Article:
Providing the Alternative
In announcing the program, BCBSNC's chief medical officer,
Robert Harris, MD, said that Alt Med Blue gives members a choice of services
that "promote good health."
As alternative medicine practitioners come up with more
"hard science" to back up their claims of effectiveness, insurance
carriers will be more likely to add coverage for these therapies, says Anna
Silberman, president and CEO of Lifestyle Advantage in Pittsburgh.
Lifestyle Advantage, a subsidiary company of Highmark Blue
Cross Blue Shield, believes so much in one alternative/complementary medical
model -- Dr. Dean Ornish's Program for Reversing Heart Disease -- that it
completely pays for its costs. For 10 hours a week patients take part in such
activities as moderate aerobic and strength training, yoga, meditation, guided
imagery, and visualization, in addition to following a low-fat diet with
additional supplements such as fish oil and soy.
"I call this the trifecta," says Silberman. "A
program such as this benefits patients, health plans, and providers. I've never
come across an intervention that benefits all three entities."
Because of the success of the Ornish program, Highmark is now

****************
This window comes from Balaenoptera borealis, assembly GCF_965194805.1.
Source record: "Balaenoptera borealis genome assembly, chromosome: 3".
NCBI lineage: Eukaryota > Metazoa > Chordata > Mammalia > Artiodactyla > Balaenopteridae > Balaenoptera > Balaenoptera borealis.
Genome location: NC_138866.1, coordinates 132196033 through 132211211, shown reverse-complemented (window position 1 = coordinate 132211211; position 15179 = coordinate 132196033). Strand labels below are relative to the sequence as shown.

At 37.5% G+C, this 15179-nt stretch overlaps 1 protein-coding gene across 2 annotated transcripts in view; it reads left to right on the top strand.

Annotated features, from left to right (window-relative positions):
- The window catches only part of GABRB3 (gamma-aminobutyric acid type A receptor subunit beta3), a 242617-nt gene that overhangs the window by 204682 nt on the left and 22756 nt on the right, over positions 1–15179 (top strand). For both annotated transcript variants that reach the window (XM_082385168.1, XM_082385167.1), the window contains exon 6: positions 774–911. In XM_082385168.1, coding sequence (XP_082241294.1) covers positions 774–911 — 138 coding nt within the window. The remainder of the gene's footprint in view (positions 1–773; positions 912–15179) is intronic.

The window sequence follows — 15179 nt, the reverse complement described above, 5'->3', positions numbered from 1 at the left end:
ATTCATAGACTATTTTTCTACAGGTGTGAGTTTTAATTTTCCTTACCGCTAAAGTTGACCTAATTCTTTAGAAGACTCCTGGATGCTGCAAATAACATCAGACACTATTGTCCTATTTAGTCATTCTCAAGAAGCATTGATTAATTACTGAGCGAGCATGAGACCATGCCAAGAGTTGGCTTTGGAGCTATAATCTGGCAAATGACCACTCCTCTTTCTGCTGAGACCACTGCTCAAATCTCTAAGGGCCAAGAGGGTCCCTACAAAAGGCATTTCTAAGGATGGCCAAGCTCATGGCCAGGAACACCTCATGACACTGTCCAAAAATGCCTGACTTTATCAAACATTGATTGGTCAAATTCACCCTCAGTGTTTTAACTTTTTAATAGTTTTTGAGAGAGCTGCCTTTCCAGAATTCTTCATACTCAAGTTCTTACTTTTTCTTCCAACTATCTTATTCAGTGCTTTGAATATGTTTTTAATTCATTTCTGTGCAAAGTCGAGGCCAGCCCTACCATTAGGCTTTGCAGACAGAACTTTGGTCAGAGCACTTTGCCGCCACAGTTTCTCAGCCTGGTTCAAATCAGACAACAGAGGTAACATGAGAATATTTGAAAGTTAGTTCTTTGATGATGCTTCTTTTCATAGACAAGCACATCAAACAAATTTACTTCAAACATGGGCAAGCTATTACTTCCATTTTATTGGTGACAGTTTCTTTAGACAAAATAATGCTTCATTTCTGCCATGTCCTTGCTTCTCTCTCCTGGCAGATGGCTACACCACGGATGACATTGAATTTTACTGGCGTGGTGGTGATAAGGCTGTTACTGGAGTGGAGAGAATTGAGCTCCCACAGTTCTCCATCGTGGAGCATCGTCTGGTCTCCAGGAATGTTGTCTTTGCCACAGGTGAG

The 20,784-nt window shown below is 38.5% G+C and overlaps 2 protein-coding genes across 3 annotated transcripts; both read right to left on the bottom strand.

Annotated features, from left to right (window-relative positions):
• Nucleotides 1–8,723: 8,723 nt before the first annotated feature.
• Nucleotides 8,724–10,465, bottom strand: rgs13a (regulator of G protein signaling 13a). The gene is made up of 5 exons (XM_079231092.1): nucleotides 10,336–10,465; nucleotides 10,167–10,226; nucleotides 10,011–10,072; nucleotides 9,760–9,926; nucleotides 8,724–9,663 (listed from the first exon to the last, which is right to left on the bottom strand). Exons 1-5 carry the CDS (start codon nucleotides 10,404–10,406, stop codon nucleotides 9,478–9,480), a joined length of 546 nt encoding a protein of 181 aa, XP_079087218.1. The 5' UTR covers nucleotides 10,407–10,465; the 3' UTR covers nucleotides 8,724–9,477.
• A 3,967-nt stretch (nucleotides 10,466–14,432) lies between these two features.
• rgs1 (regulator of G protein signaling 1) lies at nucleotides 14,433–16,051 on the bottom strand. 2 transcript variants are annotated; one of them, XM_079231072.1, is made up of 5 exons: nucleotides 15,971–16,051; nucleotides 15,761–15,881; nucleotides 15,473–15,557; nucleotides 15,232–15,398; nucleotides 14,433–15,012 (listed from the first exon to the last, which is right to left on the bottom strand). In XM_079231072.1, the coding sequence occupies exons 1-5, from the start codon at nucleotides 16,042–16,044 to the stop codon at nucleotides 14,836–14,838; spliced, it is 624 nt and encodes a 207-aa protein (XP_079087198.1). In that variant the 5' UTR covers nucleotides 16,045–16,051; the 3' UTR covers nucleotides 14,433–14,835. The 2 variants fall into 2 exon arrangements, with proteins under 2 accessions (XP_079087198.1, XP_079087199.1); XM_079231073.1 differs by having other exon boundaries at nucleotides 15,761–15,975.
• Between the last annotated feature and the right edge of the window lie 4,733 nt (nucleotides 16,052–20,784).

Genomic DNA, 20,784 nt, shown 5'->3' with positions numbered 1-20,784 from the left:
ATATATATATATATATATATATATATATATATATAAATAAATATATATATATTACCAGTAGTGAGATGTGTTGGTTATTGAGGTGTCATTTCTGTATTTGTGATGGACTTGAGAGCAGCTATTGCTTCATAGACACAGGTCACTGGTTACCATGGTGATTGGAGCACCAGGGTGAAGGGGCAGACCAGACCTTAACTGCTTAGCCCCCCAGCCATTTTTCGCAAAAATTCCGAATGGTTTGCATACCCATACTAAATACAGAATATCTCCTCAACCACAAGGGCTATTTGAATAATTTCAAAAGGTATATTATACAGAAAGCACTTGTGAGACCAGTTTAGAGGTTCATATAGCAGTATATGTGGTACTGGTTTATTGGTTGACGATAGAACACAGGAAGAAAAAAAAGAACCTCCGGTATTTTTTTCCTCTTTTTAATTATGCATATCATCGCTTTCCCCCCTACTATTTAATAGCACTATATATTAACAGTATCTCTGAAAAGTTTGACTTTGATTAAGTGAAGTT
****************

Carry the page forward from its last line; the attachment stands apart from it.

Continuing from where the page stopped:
beginning an Osteoporosis Prevention and Education program, and before the end
of the year, Dr. Ornish's prostate cancer prevention program.
BCBSSC, BCBSNC, and Highmark BCBS are just three of the
carriers nationwide who have been promoting CAM therapies to their patients.
There are certainly more, but according to Eric Wurzel, not enough. Wurzel, a
partner in Travers, O'Keefe, a New-York based insurance and employee
benefits-based brokerage firm, says that coverage for complementary and
alternative medical treatments hasn't grown to the extent that it should.
"Eastern medicine has been around longer than western medicine," he
Coverage also varies widely from state to state, says Wurzel.
New York, for example, is "at least 30 years behind California," he
says, adding that benefits for alternative therapies get substantially better
the farther south you move. "Costs are prohibitive in New York," he
explains. "Anything you add on to a policy here will get used by a large
number of people, and those costs aren't cheap."